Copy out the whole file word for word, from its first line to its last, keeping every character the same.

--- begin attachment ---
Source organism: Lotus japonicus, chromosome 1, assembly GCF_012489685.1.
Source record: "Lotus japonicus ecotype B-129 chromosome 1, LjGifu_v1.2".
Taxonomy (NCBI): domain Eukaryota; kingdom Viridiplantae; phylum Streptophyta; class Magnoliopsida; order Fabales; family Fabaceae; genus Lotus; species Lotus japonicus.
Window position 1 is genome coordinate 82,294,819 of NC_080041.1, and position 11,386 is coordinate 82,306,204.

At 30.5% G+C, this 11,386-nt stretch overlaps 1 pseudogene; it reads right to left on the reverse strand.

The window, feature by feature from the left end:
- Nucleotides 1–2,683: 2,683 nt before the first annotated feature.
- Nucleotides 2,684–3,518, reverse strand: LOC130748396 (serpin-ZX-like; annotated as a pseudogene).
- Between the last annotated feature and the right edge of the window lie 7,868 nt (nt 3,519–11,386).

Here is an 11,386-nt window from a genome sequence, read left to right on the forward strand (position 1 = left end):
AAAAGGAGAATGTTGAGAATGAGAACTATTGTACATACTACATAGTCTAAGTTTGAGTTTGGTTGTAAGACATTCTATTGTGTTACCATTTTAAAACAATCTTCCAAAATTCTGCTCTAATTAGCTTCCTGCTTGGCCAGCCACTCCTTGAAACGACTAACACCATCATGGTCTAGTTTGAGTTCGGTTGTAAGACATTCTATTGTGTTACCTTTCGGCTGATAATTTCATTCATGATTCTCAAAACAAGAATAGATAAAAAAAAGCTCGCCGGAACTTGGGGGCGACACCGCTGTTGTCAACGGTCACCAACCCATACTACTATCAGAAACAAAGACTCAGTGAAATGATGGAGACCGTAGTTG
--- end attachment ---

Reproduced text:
Source organism: Lotus japonicus, chromosome 1, assembly GCF_012489685.1.
Source record: "Lotus japonicus ecotype B-129 chromosome 1, LjGifu_v1.2".
Taxonomy (NCBI): domain Eukaryota; kingdom Viridiplantae; phylum Streptophyta; class Magnoliopsida; order Fabales; family Fabaceae; genus Lotus; species Lotus japonicus.
Window position 1 is genome coordinate 82,294,819 of NC_080041.1, and position 11,386 is coordinate 82,306,204.

At 30.5% G+C, this 11,386-nt stretch overlaps 1 pseudogene; it reads right to left on the reverse strand.

The window, feature by feature from the left end:
- Nucleotides 1–2,683: 2,683 nt before the first annotated feature.
- Nucleotides 2,684–3,518, reverse strand: LOC130748396 (serpin-ZX-like; annotated as a pseudogene).
- Between the last annotated feature and the right edge of the window lie 7,868 nt (nt 3,519–11,386).

Here is an 11,386-nt window from a genome sequence, read left to right on the forward strand (position 1 = left end):
AAAAGGAGAATGTTGAGAATGAGAACTATTGTACATACTACATAGTCTAAGTTTGAGTTTGGTTGTAAGACATTCTATTGTGTTACCATTTTAAAACAATCTTCCAAAATTCTGCTCTAATTAGCTTCCTGCTTGGCCAGCCACTCCTTGAAACGACTAACACCATCATGGTCTAGTTTGAGTTCGGTTGTAAGACATTCTATTGTGTTACCTTTCGGCTGATAATTTCATTCATGATTCTCAAAACAAGAATAGATAAAAAAAAGCTCGCCGGAACTTGGGGGCGACACCGCTGTTGTCAACGGTCACCAACCCATACTACTATCAGAAACAAAGACTCAGTGAAATGATGGAGACCGTAGTTG